I don’t like the pepper-pot approach AC is taking though with putting groups of sites requested by developers into a SHA rather than a blanket “area” (like Otahuhu), nor do I like the fact that while developers supposedly have to be “spade ready” and can commence building within 12 months, there is no actual checking to confirm what they do actually build and when they do it.
    So these SHAs allow developers to get a ahead start on the AUP by 3 years, then they can put up whatever they like without too much restriction.

    Doesn’t sound like a way to actually, you know, build, the 39,000 residences that are supposedly required, over the next 3 years. Which is the supposed intention of this.
    Or is it nothing more than another example of the rich developer guys buying special rights that gives them huge rewards in return for some notional “risk” (a PPP for housing if you will).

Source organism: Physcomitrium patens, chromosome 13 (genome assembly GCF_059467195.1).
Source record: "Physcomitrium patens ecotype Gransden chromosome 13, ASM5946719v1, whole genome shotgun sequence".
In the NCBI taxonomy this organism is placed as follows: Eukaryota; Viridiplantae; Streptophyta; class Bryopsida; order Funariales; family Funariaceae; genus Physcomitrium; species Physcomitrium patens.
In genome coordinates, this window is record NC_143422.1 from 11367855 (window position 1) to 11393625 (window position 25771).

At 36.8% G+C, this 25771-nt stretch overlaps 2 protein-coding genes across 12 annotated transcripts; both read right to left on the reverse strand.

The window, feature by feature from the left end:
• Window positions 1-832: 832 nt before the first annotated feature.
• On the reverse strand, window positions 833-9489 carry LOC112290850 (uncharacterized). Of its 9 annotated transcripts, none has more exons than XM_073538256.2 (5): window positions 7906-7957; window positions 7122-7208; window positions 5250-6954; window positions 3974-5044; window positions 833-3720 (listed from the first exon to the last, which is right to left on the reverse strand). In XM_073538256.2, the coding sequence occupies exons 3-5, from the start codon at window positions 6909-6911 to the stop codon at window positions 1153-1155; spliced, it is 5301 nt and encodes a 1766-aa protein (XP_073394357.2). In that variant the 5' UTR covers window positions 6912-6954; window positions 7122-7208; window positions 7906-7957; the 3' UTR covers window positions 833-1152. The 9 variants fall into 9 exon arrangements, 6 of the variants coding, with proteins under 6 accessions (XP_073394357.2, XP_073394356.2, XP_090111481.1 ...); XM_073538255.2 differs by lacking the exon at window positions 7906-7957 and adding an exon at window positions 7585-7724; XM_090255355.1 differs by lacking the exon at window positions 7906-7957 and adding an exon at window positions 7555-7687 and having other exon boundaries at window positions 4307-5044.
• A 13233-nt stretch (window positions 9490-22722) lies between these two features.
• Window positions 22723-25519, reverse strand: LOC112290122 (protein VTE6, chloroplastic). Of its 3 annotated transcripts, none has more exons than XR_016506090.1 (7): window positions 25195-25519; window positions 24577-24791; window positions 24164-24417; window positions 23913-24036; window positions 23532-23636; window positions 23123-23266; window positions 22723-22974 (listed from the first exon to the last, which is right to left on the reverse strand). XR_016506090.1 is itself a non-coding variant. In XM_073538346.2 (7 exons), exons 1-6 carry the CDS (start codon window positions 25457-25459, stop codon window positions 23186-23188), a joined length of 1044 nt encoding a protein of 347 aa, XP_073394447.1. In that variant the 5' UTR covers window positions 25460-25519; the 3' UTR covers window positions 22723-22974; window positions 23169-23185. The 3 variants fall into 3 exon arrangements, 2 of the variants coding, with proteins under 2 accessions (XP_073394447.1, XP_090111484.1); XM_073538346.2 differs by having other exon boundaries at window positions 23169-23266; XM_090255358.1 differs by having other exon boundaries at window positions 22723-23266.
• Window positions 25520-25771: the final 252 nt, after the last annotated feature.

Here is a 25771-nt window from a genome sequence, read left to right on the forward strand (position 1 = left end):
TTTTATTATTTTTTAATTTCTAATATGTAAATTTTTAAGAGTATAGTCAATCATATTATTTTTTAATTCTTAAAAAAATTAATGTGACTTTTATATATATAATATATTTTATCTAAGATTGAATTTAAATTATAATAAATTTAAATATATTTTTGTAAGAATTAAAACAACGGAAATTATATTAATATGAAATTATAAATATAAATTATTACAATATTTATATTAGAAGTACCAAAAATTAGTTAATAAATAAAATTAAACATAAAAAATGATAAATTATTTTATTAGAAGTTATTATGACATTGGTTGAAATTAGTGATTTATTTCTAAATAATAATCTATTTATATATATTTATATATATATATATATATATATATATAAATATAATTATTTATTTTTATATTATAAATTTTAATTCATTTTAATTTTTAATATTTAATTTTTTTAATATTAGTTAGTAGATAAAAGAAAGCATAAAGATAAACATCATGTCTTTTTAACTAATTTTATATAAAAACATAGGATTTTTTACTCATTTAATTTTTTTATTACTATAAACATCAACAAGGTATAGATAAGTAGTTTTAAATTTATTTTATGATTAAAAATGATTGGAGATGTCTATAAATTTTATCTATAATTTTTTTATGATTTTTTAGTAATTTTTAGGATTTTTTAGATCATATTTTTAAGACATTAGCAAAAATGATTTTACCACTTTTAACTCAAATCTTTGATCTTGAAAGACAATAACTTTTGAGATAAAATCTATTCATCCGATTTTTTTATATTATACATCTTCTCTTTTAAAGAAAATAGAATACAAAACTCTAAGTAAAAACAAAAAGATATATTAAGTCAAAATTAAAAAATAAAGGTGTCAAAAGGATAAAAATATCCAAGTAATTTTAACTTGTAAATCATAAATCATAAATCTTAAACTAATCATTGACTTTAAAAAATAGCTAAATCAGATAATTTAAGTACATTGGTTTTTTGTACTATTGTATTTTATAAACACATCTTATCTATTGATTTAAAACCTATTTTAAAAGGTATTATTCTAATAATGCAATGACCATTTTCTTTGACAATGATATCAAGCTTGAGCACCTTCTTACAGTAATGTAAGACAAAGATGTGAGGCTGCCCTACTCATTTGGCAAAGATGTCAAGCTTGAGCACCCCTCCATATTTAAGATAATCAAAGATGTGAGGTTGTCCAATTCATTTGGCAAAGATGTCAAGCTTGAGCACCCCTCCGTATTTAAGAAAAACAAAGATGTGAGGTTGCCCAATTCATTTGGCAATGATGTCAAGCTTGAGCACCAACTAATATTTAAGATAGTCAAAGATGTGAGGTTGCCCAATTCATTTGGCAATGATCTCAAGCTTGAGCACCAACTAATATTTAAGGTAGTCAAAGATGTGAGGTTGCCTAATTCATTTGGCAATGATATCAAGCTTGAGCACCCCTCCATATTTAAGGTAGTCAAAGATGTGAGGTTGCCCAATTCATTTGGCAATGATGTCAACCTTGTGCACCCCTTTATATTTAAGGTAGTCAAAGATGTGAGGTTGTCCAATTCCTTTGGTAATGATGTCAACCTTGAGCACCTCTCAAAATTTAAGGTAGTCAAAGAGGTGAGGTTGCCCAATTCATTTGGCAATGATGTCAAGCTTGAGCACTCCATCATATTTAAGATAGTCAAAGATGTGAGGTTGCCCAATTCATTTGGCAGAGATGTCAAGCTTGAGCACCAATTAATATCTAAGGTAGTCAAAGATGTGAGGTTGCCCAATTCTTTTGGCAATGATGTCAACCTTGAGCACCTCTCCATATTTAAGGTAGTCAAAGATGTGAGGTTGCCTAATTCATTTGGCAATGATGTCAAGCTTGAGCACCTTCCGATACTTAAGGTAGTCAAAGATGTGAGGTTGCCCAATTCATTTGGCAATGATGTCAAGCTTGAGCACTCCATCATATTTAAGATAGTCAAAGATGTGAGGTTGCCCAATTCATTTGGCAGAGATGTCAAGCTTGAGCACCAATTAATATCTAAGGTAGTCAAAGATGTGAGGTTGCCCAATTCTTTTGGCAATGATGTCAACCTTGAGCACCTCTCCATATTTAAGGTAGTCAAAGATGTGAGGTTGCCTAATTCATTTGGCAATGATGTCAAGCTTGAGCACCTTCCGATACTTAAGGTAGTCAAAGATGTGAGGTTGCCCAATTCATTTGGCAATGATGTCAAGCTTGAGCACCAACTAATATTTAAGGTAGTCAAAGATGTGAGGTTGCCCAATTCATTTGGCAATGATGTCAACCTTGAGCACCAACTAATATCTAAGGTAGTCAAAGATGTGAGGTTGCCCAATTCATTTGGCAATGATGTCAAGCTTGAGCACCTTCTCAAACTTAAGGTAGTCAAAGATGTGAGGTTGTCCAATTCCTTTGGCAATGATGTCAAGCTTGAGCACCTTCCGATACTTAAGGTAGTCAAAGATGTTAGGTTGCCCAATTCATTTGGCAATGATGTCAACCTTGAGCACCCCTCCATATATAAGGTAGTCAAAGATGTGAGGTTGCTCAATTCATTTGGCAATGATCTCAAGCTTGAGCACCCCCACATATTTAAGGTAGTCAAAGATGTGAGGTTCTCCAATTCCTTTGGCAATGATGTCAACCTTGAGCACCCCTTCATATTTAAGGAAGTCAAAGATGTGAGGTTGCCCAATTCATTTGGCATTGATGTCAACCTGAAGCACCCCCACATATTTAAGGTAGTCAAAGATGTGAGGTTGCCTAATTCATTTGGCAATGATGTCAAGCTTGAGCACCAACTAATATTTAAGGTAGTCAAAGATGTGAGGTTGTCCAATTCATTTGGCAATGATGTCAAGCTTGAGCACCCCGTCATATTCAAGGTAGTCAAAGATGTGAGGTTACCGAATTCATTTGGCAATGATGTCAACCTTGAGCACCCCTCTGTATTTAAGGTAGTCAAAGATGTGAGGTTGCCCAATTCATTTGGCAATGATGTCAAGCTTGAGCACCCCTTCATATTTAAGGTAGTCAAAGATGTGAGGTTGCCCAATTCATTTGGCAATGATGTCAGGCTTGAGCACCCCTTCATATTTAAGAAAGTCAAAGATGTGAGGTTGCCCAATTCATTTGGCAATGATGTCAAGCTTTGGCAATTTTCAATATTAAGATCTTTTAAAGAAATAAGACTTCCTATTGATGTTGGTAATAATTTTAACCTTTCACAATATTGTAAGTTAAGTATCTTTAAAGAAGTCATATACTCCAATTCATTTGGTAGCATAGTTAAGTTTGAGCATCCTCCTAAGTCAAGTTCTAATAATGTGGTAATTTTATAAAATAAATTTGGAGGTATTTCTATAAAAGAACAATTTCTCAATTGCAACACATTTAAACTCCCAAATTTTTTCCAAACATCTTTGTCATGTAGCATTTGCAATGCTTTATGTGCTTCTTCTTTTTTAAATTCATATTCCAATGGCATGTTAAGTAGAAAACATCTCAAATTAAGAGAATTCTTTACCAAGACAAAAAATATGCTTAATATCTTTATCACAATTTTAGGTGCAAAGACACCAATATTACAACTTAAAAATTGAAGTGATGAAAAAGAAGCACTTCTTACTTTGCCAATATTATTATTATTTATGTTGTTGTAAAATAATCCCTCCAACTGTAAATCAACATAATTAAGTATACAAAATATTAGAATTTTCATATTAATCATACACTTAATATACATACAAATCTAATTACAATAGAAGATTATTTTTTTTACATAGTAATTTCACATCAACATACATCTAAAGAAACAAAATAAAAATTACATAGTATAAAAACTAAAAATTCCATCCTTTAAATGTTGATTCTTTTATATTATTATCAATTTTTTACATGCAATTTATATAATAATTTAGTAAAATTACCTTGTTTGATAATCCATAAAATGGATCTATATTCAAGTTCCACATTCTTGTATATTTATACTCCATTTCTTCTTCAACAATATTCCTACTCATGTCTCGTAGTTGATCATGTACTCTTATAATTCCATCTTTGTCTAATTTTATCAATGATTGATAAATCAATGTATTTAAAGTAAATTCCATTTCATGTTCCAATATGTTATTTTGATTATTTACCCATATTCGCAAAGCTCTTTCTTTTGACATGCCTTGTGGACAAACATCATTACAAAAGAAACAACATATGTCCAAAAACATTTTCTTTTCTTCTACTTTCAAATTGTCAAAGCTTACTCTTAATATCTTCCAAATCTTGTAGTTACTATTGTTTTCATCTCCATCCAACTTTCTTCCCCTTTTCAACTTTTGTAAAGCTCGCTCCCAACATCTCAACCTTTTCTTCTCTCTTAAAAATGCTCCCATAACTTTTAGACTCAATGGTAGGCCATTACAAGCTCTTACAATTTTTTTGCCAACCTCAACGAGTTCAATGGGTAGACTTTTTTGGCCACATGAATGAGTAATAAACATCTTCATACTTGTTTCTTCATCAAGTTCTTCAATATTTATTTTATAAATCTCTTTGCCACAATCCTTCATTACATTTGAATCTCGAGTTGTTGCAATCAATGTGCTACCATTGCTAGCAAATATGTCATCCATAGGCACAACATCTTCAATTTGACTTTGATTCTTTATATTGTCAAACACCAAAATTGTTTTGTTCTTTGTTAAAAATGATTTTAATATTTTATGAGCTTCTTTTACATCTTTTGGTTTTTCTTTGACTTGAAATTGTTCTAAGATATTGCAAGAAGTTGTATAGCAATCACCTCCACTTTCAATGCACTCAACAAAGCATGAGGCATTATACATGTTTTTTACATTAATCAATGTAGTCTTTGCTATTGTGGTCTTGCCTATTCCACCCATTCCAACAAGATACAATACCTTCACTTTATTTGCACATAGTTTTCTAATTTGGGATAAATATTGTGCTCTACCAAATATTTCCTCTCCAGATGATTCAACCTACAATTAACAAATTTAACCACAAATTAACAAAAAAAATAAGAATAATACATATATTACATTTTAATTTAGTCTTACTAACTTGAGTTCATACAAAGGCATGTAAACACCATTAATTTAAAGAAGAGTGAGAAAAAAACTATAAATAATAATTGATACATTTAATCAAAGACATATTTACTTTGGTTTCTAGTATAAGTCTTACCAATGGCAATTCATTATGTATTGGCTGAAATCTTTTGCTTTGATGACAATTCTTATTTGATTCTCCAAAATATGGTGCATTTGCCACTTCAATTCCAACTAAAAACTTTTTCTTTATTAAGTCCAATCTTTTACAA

9. Can anyone explain why Kingsland’s mixed-use area on New North Road between Bond St. and Dominion rd. / Symonds st. misses out on the same treatment as the Grey Lynn Great North rd section? (See Great North map #1) This area is closer to major transport links and has a lot of excellent brown fields sites ready for development. One lonely site at Akepiro St (map #8) recieves this SHA treatment – but none others nearby..

  10. Council should just draw a 1km circle around all train/ busway stations and declare them SHA’s. Wonder what the interest from the development community would be?

  11. Interestingly area 25 (looks to be 33 Asquith Ave, Mt Albert, near Baldwin Ave Station) is a site that already has a cluster of 15 terraced houses or flats which were all closed off and boarded up about two months ago.

    1. Eaxcatly what I logged on to comment about (I live in Asquith Ave). I’m sure the new dwellings will be of a better quality than those terraced flats but how can this be a step forward when all the former occupants have been evicted, and the solution is to put fewer dwellings on the site? Presumably the property is Council owned? I wonder when demolition starts?